This Pull Request was from the story I just mentioned. This is something like super ugly hack and rewrites the string of $LOADED_FEATURES , which is usually unacceptable. Knowing that, I made a pull request with a comment: “I’m sorry this is really ugly, but this is the only way this can work.” Sutou actually told me “It’s a surprising solution.” After he merged it, he rewrote the code in his style.

Automating Code Review and Sider

In the past, I worked on a project which I incorporated a complicated .rubocop.yml. It took too much time deciding on the content of .rubocop.yml. I felt it wasn’t helping with productivity. In the end, I chose not to do anything with it.

After all, I settled down with DisabledByDefault. If it is not set like that, you cannot execute bundle update when a new version of RuboCop is released. They regularly add new rules, and updating new version makes our CI fail.

Interfering daily bundle update of the product is not good. You install RuboCop to improve your productivity, but it actually slows down your production.

-I think Sider can solve that problem. Because you are running RuboCop in the CI, you encounter this problem. If you separate RuboCop from the CI and let Sider takes care of RuboCop, you will not have this problem because Sider reviews only the changes made in pull requests.

In that case, there is a chance of taking responsibility for the change someone else made. The last person to edit the line, whose name will show up with the git blame command, should commit tolerable code even when they are not the the cause of the issue.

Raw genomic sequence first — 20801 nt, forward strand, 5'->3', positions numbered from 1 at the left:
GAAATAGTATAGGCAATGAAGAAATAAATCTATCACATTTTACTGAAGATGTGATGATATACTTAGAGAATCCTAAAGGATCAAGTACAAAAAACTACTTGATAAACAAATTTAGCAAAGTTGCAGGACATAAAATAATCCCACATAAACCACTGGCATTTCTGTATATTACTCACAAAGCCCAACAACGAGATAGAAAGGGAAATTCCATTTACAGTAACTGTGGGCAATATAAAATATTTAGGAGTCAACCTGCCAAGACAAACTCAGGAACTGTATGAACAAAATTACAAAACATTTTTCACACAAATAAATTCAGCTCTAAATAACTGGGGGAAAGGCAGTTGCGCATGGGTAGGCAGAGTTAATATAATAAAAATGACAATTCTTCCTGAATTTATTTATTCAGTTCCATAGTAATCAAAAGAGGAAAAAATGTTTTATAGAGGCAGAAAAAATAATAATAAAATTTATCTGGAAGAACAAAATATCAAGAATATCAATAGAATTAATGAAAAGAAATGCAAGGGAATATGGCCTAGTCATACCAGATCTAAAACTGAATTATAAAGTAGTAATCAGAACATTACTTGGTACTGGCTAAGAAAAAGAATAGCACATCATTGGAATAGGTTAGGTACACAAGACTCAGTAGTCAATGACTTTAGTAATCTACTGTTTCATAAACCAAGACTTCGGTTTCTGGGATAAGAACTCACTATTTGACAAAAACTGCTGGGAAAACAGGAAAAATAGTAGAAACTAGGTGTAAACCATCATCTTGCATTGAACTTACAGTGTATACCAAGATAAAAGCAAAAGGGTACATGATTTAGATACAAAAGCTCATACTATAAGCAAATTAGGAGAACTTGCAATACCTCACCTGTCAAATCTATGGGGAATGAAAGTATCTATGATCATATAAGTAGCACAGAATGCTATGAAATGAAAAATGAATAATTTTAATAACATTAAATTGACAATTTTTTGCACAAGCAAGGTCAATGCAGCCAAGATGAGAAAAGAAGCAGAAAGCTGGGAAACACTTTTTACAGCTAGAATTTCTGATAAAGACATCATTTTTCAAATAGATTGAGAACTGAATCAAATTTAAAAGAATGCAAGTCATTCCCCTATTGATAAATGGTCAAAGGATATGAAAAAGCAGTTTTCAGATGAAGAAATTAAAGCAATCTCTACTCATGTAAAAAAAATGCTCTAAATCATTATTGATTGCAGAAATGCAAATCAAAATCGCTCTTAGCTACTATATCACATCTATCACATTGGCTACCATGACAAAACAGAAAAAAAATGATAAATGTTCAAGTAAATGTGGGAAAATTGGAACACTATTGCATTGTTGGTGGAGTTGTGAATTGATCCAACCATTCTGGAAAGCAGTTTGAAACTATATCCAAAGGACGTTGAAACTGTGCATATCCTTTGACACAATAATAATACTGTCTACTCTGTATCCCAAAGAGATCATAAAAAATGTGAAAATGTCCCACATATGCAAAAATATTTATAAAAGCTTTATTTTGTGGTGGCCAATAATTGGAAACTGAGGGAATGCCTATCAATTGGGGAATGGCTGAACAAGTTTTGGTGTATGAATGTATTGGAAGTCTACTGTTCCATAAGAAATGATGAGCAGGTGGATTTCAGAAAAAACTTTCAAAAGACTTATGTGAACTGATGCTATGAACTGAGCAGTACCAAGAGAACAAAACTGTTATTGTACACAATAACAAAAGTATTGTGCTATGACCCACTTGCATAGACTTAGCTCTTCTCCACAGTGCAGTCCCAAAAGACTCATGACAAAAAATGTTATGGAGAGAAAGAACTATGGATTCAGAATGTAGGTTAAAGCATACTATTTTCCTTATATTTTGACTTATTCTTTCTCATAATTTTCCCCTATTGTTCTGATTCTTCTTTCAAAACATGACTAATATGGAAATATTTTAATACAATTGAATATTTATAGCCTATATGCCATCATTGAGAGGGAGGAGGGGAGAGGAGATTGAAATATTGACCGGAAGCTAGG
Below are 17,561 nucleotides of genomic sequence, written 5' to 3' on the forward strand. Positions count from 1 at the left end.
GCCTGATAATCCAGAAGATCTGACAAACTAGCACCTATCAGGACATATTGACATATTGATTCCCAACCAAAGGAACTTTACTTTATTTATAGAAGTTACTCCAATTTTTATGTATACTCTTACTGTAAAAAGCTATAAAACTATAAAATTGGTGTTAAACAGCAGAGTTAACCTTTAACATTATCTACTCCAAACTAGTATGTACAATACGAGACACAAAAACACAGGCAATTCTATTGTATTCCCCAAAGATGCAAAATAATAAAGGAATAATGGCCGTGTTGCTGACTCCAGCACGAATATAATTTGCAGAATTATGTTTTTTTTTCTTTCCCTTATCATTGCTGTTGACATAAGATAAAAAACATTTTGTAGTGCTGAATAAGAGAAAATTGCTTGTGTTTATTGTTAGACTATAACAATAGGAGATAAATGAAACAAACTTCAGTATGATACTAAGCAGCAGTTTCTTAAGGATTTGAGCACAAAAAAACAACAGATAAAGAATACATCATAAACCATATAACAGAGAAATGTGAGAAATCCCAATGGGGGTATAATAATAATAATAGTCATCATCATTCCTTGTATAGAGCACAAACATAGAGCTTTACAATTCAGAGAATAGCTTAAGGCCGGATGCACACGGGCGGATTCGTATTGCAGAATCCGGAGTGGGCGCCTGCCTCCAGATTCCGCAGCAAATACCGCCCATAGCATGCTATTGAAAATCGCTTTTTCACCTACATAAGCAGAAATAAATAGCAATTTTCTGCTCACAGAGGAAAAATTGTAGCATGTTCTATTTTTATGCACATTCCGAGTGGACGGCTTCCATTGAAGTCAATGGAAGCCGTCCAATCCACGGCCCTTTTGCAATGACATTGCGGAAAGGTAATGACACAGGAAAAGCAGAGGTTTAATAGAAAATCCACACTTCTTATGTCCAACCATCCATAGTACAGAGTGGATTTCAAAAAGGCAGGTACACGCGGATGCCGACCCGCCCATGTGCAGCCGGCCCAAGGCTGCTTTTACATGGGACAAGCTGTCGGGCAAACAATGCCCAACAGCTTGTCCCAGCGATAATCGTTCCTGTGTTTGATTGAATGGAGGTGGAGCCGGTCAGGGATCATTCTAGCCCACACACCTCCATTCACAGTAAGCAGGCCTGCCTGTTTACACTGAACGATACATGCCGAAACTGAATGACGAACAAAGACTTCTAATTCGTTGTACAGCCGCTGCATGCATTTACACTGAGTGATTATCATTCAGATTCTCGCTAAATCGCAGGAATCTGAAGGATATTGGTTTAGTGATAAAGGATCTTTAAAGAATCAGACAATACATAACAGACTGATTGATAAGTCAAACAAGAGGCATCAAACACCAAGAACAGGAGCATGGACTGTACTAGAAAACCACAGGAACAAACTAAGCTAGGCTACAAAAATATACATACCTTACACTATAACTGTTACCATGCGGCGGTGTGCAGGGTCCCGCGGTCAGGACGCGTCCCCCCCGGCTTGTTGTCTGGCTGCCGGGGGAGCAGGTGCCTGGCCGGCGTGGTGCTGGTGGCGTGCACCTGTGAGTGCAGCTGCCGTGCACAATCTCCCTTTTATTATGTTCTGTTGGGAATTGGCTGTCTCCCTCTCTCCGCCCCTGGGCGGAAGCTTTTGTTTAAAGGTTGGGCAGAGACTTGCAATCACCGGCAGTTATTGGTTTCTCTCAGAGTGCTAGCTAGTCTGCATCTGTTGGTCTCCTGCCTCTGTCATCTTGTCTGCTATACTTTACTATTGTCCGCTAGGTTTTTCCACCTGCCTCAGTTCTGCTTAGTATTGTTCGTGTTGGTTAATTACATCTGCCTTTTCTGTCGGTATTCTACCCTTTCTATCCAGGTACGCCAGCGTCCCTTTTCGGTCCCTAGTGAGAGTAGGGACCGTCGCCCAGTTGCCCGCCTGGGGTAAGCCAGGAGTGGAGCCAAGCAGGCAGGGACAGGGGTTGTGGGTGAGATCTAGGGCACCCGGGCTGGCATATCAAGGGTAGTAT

-Or, just ignore the warning. With Sider, you can review the warnings generated by RuboCop and decide whether you want to accept RuboCop’s suggestions or not. If you think RuboCop’s suggestion is not appropriate, you can ignore it for the moment and move on.

Technically speaking, does that mean Sider automatically inserts a comment that demands RuboCop to ignore the warning? Or does that mean Sider has a database?

-Sider has a database. Sider handles lines moved by commits, so it knows how the ignored issues are moved. 
With this Sider’s feature, you can enable RuboCop’s rules you are not familiar with. RuboCop’s suggestions are not appropriate sometimes, but some rules can be very useful.

You are right. When RuboCop is set to DisabledByDefault, there is a problem where I miss rules that are useful such as security-related rules.

Now I understand how well-thought and well-designed Sider is.

RubyKaigi 2018

-I heard the creator of RuboCop will join this year’s RubyKaigi as a guest speaker. The conference program says he will talk about RuboCop.

Yes. Bozhidar Batsov (@bbatsov) will visit Japan for the first time and will be speaking on the first day of RubyKaigi. Seriously, his talk will be one of the most anticipated events at this year’s RubyKaigi other than the talks on Ruby3. Ruby committers often discuss coding styles and RuboCop, so being able to exchange opinion with the RuboCop creator in person will be an impressive experience.

When Bastov gave a keynote at EuRoKo, a Ruby Conference in Europe, he talked about the design of Ruby of the future. So this RubyKaigi must be an excellent opportunity for him to speak with Ruby committers in person.

In the proposal, Bozhidar gave me for his presentation, he said, “I want to cover many topics. I don’t know what to talk about for 40 minutes.” I gave him my feedback and asked him to focus on technical contents for the developers rather than talking about the design of the language. Because, you know that is what the RubyKaigi is about.

pocke and I (soutaro) from Sider will give a keynote at this year’s RubyKaigi. It takes place from tomorrow May 31st to June 2nd. For those who can’t make it to Sendai, please stay tuned for the exciting news from the site!

For more information about Sider, please go to our website.

Aki Asahara

CEO of Sider. Aki joined Fixstars in 2008 and served major clients such as the US Airforce, MIT, USC, Toyota, and Hitachi High-technologies. After his successful tenure, he was appointed CEO of US operations in 2012. He was appointed CEO of Sider in 2019. He holds a Ph.D. in Astrophysics from Kyoto University and is a Certified Scrum Master.